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    ABSTRACT: Build code in a Makefile represents the build rules with the dependencies among the files, and how they must be built together to produce a software system. As software evolves, its build code evolves as well to accommodate necessary changes in the build process. As part of software maintenance, it is crucial to understand how the build code is changed (e.g. changes in build rules or dependencies), and to verify and validate the correctness of the build process with different build configurations. Due to Make's dynamic nature, understanding and managing the changes to Makefiles is not trivial. In this paper, we introduce a set of semantic changes to build code in Makefiles. We also develop MkDiff, a tool to detect the changes to a Makefile at the semantic level. MkDiff uses symbolic dependency graphs (SDG) to find all possible concrete rules from a Makefile, and the dependencies among them. For two SDGs built from a Makefile at two versions, it first detects changed and unchanged nodes via its SDG matching algorithm. Then, from those results, it derives the semantic changes to the Makefile. Our empirical evaluation for MkDiff showed that it can accurately detect semantic changes in Makefiles.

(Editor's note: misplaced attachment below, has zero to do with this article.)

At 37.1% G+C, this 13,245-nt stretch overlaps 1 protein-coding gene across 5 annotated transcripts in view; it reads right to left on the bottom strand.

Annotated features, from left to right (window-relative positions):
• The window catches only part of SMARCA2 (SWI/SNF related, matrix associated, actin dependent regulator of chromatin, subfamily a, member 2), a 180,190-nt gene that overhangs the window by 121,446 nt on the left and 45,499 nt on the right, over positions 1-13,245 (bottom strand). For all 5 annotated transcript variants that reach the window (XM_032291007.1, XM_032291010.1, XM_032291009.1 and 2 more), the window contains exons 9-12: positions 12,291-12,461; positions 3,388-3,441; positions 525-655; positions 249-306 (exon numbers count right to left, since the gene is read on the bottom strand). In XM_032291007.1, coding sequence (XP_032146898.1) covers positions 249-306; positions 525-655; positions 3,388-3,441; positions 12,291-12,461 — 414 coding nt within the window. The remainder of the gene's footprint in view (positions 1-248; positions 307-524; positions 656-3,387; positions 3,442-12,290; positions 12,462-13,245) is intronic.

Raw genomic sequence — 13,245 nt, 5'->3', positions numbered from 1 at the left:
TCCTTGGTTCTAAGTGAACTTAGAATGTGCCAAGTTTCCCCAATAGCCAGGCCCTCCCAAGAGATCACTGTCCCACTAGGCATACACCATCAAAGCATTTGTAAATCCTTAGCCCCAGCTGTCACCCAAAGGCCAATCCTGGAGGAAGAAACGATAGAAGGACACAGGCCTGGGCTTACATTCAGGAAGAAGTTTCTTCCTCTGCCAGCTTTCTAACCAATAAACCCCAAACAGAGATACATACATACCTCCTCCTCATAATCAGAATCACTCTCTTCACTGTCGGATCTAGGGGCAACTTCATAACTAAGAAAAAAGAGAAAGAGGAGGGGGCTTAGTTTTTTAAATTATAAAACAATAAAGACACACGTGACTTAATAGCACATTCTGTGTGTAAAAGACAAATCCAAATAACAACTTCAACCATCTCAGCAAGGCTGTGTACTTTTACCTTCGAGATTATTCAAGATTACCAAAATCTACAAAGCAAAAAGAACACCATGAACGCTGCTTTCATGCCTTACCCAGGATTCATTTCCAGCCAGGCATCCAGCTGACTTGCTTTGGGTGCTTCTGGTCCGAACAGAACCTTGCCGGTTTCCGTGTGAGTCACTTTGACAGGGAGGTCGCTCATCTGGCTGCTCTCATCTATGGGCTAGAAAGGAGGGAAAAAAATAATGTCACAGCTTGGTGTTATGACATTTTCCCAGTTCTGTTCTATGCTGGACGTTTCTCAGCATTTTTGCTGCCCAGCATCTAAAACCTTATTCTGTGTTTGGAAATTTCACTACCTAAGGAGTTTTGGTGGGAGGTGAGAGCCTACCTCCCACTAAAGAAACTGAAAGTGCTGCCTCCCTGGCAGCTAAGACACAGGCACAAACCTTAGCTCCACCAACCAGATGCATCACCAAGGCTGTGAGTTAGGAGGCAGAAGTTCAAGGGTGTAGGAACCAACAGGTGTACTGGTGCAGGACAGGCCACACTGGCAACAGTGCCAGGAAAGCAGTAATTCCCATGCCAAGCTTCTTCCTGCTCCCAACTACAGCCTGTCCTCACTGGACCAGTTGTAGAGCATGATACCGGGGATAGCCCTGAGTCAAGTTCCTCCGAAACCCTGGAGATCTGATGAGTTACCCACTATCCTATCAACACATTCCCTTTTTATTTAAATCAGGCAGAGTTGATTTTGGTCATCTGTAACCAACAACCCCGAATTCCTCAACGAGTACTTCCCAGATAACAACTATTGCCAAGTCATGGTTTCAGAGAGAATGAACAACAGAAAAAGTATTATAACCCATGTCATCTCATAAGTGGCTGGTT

Software Maintenance (ICSM), 2012 28th IEEE International Conference on; 01/2012